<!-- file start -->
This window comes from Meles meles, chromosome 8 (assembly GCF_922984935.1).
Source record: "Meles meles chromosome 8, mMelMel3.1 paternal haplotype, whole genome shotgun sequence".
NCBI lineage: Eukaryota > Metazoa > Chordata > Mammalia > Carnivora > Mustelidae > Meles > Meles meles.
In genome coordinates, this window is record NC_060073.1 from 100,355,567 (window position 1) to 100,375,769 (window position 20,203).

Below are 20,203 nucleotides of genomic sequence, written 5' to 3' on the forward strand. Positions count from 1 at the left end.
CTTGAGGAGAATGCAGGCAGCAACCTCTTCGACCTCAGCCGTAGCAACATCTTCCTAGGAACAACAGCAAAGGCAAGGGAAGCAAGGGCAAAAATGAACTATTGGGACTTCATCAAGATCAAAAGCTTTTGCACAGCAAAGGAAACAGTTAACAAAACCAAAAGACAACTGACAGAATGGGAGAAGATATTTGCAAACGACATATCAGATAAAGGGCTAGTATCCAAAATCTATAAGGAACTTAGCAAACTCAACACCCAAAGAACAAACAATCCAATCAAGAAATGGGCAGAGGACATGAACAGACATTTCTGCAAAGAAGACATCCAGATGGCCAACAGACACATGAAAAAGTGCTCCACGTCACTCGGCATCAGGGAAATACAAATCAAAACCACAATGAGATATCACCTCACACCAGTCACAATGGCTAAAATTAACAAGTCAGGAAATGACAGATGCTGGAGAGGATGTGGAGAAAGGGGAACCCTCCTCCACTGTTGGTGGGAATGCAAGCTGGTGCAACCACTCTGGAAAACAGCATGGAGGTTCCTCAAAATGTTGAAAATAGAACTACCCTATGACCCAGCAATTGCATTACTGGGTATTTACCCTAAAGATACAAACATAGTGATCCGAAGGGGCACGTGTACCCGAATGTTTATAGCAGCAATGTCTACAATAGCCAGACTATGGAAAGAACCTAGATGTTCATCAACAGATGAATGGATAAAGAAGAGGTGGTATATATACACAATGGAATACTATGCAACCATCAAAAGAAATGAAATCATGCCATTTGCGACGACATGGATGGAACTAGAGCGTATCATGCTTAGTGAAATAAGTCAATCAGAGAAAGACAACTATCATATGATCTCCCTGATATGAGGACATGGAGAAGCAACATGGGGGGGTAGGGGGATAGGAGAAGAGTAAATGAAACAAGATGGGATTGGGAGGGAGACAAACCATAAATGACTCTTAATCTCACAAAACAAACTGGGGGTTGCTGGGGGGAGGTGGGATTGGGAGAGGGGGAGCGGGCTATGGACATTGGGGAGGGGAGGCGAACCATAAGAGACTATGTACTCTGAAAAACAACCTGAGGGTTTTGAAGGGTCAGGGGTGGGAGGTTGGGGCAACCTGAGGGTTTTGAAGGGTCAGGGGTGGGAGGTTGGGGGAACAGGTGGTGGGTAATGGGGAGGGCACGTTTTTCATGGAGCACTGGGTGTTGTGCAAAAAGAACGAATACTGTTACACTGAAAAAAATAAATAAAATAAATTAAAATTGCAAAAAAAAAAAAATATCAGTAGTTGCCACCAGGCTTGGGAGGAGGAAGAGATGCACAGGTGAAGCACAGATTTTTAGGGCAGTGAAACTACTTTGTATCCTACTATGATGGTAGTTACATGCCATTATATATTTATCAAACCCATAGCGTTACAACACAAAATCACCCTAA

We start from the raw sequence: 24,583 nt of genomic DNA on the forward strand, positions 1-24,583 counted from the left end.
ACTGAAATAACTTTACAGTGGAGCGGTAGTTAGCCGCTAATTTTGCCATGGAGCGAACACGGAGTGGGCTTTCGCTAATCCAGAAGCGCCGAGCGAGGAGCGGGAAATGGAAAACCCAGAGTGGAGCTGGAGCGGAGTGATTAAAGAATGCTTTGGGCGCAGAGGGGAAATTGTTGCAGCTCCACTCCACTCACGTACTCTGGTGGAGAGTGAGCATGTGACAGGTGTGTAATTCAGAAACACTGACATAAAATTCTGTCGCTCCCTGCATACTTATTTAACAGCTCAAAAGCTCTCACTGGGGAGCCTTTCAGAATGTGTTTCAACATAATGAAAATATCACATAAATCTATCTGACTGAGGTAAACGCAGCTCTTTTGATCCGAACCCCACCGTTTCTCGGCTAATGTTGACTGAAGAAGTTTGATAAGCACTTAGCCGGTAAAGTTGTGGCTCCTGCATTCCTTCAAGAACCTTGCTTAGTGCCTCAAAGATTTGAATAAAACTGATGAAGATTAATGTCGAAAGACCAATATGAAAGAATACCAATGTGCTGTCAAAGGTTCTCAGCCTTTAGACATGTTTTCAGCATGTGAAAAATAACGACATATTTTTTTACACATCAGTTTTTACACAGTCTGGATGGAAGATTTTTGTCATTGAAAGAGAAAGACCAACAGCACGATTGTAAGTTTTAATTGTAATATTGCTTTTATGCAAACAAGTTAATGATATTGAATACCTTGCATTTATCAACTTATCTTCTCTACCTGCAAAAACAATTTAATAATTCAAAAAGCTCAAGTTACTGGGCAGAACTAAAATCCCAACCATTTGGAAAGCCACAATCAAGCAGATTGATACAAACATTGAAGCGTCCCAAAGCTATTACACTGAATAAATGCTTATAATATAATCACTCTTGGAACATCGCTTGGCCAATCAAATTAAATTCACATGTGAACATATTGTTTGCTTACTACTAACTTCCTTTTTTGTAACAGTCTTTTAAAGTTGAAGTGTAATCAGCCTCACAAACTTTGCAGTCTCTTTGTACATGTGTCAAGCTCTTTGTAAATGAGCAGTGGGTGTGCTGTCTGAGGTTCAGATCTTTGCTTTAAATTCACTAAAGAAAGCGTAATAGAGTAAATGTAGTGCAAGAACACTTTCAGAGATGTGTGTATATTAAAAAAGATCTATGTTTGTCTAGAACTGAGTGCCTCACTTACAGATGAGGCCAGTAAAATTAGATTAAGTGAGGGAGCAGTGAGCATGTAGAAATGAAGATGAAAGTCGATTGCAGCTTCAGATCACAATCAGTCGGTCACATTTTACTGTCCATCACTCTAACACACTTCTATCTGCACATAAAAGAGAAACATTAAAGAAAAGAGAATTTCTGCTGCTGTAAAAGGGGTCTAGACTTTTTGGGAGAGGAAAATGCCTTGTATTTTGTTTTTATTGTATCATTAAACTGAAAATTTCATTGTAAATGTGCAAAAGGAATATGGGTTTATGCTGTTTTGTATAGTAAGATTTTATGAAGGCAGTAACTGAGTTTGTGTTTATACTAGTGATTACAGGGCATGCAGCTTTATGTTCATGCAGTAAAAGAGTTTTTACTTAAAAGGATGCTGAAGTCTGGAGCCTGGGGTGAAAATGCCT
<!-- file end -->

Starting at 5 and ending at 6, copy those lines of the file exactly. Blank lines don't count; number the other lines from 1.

Below are 20,203 nucleotides of genomic sequence, written 5' to 3' on the forward strand. Positions count from 1 at the left end.
CTTGAGGAGAATGCAGGCAGCAACCTCTTCGACCTCAGCCGTAGCAACATCTTCCTAGGAACAACAGCAAAGGCAAGGGAAGCAAGGGCAAAAATGAACTATTGGGACTTCATCAAGATCAAAAGCTTTTGCACAGCAAAGGAAACAGTTAACAAAACCAAAAGACAACTGACAGAATGGGAGAAGATATTTGCAAACGACATATCAGATAAAGGGCTAGTATCCAAAATCTATAAGGAACTTAGCAAACTCAACACCCAAAGAACAAACAATCCAATCAAGAAATGGGCAGAGGACATGAACAGACATTTCTGCAAAGAAGACATCCAGATGGCCAACAGACACATGAAAAAGTGCTCCACGTCACTCGGCATCAGGGAAATACAAATCAAAACCACAATGAGATATCACCTCACACCAGTCACAATGGCTAAAATTAACAAGTCAGGAAATGACAGATGCTGGAGAGGATGTGGAGAAAGGGGAACCCTCCTCCACTGTTGGTGGGAATGCAAGCTGGTGCAACCACTCTGGAAAACAGCATGGAGGTTCCTCAAAATGTTGAAAATAGAACTACCCTATGACCCAGCAATTGCATTACTGGGTATTTACCCTAAAGATACAAACATAGTGATCCGAAGGGGCACGTGTACCCGAATGTTTATAGCAGCAATGTCTACAATAGCCAGACTATGGAAAGAACCTAGATGTTCATCAACAGATGAATGGATAAAGAAGAGGTGGTATATATACACAATGGAATACTATGCAACCATCAAAAGAAATGAAATCATGCCATTTGCGACGACATGGATGGAACTAGAGCGTATCATGCTTAGTGAAATAAGTCAATCAGAGAAAGACAACTATCATATGATCTCCCTGATATGAGGACATGGAGAAGCAACATGGGGGGGTAGGGGGATAGGAGAAGAGTAAATGAAACAAGATGGGATTGGGAGGGAGACAAACCATAAATGACTCTTAATCTCACAAAACAAACTGGGGGTTGCTGGGGGGAGGTGGGATTGGGAGAGGGGGAGCGGGCTATGGACATTGGGGAGGGGAGGCGAACCATAAGAGACTATGTACTCTGAAAAACAACCTGAGGGTTTTGAAGGGTCAGGGGTGGGAGGTTGGGGCAACCTGAGGGTTTTGAAGGGTCAGGGGTGGGAGGTTGGGGGAACAGGTGGTGGGTAATGGGGAGGGCACGTTTTTCATGGAGCACTGGGTGTTGTGCAAAAAGAACGAATACTGTTACACTGAAAAAAATAAATAAAATAAATTAAAATTGCAAAAAAAAAAAAATATCAGTAGTTGCCACCAGGCTTGGGAGGAGGAAGAGATGCACAGGTGAAGCACAGATTTTTAGGGCAGTGAAACTACTTTGTATCCTACTATGATGGTAGTTACATGCCATTATATATTTATCAAACCCATAGCGTTACAACACAAAATCACCCTAA